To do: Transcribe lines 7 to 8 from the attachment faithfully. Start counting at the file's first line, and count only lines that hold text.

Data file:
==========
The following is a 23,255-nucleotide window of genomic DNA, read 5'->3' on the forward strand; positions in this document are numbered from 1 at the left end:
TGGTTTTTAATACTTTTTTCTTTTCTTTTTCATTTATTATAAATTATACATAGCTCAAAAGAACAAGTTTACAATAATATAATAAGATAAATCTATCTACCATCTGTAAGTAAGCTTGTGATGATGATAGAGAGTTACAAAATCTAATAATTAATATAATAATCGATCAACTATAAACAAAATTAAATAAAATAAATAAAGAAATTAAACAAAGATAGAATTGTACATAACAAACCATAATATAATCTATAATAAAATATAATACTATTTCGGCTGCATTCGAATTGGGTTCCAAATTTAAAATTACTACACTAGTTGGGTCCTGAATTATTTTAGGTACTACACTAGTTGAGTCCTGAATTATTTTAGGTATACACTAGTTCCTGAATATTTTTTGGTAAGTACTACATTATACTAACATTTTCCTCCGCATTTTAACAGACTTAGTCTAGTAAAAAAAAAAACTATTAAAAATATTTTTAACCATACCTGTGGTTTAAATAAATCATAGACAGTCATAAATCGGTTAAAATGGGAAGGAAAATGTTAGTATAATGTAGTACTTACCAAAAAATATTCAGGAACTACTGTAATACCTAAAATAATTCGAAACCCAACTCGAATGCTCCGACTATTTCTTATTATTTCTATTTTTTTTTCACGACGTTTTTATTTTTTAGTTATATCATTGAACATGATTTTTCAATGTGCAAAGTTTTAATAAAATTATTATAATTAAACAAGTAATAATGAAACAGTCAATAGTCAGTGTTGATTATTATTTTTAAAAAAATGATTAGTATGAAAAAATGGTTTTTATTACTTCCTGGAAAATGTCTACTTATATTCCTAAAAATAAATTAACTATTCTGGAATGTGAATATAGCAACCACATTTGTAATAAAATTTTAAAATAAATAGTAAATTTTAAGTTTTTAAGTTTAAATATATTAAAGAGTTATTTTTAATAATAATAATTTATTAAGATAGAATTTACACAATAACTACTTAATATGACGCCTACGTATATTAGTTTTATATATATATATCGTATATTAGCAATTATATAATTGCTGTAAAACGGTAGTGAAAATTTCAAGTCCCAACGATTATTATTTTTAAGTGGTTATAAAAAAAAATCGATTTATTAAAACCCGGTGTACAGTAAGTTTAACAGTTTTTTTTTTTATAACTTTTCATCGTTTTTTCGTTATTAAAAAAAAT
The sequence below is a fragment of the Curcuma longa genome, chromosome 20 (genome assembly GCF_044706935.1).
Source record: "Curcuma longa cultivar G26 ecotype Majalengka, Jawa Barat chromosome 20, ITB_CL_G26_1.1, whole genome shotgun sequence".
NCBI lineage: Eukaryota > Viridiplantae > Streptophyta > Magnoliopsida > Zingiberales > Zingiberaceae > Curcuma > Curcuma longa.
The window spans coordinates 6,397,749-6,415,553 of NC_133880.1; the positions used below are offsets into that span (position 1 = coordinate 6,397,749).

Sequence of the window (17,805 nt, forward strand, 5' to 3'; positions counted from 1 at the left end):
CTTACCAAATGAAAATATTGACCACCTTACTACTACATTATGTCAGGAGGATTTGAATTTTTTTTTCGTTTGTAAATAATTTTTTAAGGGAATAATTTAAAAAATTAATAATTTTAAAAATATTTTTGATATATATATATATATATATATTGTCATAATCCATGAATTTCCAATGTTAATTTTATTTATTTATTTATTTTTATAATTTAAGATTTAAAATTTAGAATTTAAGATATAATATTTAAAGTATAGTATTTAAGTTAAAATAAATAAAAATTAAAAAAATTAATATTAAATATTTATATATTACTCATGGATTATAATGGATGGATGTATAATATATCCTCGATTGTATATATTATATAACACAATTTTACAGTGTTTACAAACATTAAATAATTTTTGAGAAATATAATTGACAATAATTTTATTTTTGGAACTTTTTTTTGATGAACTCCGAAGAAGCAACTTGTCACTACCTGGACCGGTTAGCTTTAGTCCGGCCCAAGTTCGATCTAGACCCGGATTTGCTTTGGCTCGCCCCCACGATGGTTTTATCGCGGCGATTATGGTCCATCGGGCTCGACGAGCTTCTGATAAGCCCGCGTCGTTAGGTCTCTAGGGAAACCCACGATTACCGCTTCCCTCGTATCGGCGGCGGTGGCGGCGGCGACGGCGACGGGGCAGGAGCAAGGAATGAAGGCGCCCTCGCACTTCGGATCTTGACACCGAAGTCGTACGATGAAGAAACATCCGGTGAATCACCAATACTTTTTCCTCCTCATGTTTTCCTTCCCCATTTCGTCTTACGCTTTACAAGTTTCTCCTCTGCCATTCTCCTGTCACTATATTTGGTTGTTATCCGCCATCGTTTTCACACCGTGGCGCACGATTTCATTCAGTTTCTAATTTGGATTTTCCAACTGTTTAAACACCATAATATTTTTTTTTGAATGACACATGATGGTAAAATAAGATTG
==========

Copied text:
Sequence of the window (17,805 nt, forward strand, 5' to 3'; positions counted from 1 at the left end):
CTTACCAAATGAAAATATTGACCACCTTACTACTACATTATGTCAGGAGGATTTGAATTTTTTTTTCGTTTGTAAATAATTTTTTAAGGGAATAATTTAAAAAATTAATAATTTTAAAAATATTTTTGATATATATATATATATATATATTGTCATAATCCATGAATTTCCAATGTTAATTTTATTTATTTATTTATTTTTATAATTTAAGATTTAAAATTTAGAATTTAAGATATAATATTTAAAGTATAGTATTTAAGTTAAAATAAATAAAAATTAAAAAAATTAATATTAAATATTTATATATTACTCATGGATTATAATGGATGGATGTATAATATATCCTCGATTGTATATATTATATAACACAATTTTACAGTGTTTACAAACATTAAATAATTTTTGAGAAATATAATTGACAATAATTTTATTTTTGGAACTTTTTTTTGATGAACTCCGAAGAAGCAACTTGTCACTACCTGGACCGGTTAGCTTTAGTCCGGCCCAAGTTCGATCTAGACCCGGATTTGCTTTGGCTCGCCCCCACGATGGTTTTATCGCGGCGATTATGGTCCATCGGGCTCGACGAGCTTCTGATAAGCCCGCGTCGTTAGGTCTCTAGGGAAACCCACGATTACCGCTTCCCTCGTATCGGCGGCGGTGGCGGCGGCGACGGCGACGGGGCAGGAGCAAGGAATGAAGGCGCCCTCGCACTTCGGATCTTGACACCGAAGTCGTACGATGAAGAAACATCCGGTGAATCACCAATACTTTTTCCTCCTCATGTTTTCCTTCCCCATTTCGTCTTACGCTTTACAAGTTTCTCCTCTGCCATTCTCCTGTCACTATATTTGGTTGTTATCCGCCATCGTTTTCACACCGTGGCGCACGATTTCATTCAGTTTCTAATTTGGATTTTCCAACTGTTTAAACACCATAATATTTTTTTTTGAATGACACATGATGGTAAAATAAGATTG